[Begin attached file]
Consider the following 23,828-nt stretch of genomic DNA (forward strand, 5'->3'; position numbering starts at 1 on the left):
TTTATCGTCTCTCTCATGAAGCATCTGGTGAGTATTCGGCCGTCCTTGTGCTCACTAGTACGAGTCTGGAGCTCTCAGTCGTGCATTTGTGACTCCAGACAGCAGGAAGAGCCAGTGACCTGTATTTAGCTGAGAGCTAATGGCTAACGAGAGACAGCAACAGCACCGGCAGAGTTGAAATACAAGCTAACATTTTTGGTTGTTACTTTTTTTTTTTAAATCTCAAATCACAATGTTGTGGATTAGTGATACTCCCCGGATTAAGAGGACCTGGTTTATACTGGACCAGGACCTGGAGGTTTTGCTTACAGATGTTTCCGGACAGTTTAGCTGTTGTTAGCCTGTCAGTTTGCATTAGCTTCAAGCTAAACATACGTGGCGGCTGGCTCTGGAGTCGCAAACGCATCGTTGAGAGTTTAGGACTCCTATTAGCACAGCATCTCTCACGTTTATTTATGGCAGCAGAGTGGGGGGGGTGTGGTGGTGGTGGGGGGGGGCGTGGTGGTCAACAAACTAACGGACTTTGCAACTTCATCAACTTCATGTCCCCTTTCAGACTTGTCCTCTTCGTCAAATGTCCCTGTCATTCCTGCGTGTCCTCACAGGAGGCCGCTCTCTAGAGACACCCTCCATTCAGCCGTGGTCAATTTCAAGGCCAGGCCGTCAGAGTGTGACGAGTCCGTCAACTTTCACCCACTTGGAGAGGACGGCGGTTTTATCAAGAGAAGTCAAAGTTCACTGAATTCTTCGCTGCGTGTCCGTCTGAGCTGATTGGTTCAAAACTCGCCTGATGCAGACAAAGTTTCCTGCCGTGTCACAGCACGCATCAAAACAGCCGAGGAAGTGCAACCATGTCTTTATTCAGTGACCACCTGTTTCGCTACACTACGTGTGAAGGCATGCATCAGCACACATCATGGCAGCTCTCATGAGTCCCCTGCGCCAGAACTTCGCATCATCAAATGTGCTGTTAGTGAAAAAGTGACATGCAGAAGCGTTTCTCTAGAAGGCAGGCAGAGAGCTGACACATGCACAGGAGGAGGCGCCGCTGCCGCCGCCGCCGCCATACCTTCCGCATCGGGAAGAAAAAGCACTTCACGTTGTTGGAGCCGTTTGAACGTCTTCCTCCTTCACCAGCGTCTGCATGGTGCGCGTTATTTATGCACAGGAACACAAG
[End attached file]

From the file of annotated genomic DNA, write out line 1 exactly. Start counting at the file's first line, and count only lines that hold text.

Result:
Consider the following 23,828-nt stretch of genomic DNA (forward strand, 5'->3'; position numbering starts at 1 on the left):